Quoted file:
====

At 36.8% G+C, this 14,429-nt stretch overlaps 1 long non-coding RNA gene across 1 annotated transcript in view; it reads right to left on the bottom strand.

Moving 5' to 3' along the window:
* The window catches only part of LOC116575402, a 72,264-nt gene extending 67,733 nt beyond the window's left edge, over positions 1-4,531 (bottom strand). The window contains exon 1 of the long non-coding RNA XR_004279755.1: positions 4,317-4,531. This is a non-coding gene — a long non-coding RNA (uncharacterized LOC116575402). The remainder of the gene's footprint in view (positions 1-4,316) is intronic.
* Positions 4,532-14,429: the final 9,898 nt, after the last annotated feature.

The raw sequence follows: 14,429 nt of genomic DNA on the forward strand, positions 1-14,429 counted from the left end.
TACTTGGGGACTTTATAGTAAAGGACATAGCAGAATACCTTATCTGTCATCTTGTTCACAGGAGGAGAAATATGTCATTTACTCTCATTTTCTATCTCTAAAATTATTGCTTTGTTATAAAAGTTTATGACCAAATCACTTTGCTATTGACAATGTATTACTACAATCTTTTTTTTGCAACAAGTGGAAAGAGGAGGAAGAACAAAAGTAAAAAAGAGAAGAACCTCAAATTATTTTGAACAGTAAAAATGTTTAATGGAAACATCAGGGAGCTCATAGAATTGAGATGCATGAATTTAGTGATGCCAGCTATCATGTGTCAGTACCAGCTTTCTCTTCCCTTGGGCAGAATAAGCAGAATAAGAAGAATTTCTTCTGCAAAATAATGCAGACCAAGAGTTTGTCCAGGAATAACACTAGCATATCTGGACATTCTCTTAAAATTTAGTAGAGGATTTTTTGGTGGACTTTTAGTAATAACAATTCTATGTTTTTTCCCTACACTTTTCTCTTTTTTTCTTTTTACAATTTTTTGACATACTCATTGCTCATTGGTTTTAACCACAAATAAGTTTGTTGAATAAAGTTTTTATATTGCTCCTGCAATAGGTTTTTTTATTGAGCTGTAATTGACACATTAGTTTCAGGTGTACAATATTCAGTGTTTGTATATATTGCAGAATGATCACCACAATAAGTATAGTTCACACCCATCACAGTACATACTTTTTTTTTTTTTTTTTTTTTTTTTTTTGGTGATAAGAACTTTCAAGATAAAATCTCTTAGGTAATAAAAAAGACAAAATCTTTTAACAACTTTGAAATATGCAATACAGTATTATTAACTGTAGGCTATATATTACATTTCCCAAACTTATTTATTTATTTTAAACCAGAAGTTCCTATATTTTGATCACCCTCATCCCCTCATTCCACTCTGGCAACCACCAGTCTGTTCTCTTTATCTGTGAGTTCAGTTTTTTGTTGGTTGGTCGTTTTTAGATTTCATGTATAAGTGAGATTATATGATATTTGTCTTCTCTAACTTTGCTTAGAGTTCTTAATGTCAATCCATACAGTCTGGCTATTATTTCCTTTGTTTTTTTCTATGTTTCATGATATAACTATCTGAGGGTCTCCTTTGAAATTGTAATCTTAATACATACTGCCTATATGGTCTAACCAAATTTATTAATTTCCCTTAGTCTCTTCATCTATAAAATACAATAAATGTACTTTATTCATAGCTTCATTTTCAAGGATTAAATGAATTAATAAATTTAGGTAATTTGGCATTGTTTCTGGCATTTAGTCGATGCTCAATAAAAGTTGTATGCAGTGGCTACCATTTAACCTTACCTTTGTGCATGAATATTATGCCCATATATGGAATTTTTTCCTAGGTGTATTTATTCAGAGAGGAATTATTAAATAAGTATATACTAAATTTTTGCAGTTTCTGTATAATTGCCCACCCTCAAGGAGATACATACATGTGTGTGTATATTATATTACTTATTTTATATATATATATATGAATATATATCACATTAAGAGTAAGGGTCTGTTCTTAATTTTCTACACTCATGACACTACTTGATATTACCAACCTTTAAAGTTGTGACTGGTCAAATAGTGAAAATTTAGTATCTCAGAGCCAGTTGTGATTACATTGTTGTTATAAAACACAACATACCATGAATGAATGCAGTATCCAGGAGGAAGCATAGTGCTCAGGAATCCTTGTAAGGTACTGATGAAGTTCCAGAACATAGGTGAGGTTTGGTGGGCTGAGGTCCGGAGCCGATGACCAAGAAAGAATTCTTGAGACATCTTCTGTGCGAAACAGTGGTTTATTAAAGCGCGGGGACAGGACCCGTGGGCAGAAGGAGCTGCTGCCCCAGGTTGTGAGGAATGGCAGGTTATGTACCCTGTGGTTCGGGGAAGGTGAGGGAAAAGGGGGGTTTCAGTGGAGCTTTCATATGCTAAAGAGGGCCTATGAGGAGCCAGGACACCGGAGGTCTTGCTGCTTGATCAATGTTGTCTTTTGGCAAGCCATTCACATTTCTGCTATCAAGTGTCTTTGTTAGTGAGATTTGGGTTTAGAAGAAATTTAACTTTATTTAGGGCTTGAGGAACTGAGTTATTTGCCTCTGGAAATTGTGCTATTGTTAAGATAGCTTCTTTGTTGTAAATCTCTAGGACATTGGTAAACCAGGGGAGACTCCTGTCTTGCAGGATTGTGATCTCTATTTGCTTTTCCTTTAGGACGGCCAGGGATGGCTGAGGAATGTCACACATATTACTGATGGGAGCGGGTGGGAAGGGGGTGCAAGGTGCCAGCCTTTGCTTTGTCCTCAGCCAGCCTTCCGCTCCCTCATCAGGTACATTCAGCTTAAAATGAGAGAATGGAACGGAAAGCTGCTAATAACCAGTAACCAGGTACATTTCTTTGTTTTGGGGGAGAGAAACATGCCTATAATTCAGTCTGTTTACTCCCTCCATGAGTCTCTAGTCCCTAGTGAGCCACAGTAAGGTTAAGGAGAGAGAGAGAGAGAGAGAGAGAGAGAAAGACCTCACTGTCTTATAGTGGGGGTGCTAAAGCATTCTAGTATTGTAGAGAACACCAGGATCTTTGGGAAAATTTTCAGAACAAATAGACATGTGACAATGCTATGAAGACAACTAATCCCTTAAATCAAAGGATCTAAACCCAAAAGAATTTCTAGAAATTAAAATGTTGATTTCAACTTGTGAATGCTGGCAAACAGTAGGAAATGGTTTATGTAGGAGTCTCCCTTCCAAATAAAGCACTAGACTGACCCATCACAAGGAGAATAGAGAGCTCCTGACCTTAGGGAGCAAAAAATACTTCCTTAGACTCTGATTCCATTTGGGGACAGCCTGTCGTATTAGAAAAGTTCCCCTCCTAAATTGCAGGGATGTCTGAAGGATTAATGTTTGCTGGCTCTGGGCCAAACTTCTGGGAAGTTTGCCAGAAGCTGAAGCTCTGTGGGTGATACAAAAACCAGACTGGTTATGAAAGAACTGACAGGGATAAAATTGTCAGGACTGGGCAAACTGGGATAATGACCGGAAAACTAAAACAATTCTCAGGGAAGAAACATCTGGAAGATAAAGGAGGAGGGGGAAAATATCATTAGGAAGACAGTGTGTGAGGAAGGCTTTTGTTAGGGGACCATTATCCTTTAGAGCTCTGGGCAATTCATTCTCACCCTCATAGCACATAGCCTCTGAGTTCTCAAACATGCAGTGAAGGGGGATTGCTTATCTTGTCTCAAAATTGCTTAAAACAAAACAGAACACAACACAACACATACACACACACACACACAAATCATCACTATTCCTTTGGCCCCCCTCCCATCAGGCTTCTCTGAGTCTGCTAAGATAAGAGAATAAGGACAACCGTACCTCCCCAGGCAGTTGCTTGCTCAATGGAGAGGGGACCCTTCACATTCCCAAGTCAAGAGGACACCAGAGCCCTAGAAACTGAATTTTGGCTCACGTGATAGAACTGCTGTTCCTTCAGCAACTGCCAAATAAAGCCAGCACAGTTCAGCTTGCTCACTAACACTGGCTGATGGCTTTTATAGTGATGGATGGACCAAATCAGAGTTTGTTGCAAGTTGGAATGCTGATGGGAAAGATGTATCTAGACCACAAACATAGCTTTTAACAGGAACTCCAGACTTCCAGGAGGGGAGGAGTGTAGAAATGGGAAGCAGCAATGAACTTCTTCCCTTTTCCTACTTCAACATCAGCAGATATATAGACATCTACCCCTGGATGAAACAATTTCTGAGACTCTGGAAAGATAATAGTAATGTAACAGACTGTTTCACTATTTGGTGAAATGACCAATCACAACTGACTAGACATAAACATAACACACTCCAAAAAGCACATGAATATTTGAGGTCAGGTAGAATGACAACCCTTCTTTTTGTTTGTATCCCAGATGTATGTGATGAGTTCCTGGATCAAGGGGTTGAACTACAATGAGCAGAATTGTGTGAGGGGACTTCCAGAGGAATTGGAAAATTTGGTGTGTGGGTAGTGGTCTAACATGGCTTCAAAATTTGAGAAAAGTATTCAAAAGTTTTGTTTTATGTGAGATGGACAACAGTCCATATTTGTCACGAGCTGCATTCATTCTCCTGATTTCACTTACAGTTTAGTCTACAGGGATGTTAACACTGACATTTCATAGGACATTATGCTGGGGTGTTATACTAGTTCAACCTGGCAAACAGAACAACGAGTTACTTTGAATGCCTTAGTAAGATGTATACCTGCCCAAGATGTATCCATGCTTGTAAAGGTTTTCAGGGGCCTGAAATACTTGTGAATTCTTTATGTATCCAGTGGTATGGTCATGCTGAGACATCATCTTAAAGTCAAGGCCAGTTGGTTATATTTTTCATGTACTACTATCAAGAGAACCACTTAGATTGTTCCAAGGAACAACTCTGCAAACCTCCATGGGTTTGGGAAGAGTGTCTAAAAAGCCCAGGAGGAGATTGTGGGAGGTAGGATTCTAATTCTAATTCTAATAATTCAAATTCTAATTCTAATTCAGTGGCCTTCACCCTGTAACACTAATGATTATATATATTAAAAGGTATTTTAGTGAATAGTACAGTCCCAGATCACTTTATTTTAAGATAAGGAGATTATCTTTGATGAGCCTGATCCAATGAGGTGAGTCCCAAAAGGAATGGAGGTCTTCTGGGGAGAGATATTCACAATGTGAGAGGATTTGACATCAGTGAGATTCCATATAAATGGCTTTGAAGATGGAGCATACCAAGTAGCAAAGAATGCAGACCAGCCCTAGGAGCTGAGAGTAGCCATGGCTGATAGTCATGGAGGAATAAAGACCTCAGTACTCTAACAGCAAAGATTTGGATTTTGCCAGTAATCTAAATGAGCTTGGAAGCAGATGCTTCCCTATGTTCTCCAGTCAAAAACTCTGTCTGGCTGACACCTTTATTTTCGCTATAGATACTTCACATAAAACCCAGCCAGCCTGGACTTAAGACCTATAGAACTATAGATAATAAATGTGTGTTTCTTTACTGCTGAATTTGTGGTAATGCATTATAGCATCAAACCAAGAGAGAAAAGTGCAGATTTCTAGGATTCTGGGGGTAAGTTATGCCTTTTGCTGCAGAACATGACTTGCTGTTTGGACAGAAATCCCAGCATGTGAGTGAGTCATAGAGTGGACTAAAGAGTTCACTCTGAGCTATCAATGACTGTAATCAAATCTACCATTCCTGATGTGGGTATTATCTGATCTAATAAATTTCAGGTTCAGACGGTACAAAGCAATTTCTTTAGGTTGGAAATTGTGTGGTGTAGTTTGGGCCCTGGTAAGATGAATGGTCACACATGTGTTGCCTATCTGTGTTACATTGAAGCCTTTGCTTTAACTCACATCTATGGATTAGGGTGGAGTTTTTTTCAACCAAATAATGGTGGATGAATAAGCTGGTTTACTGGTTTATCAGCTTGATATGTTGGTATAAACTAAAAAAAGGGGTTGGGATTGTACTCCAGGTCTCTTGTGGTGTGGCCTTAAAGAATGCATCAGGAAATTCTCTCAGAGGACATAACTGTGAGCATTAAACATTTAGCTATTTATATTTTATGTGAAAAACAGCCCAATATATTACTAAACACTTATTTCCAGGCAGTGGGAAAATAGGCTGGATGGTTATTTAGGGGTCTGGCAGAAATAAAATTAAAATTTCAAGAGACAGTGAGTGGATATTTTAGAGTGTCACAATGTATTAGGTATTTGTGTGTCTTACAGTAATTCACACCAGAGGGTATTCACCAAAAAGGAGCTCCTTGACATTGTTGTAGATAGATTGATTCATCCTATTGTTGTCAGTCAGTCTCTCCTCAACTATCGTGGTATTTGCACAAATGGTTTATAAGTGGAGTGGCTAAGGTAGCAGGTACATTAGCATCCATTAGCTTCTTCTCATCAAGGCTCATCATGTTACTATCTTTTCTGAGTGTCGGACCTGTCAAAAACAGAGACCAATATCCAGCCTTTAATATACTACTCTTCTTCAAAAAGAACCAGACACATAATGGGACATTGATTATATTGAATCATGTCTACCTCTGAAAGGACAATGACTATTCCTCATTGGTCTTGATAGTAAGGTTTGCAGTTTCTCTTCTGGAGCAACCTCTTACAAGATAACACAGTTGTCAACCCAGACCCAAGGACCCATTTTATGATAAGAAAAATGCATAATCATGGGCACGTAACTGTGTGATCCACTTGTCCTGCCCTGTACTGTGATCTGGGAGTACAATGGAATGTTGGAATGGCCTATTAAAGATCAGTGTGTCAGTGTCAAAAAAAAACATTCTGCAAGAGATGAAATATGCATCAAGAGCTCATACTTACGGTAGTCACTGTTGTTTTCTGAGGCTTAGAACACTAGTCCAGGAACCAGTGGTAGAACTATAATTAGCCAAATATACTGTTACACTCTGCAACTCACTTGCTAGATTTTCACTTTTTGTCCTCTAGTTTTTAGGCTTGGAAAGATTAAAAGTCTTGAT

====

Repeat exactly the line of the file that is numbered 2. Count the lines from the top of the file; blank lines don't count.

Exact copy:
Moving 5' to 3' along the window: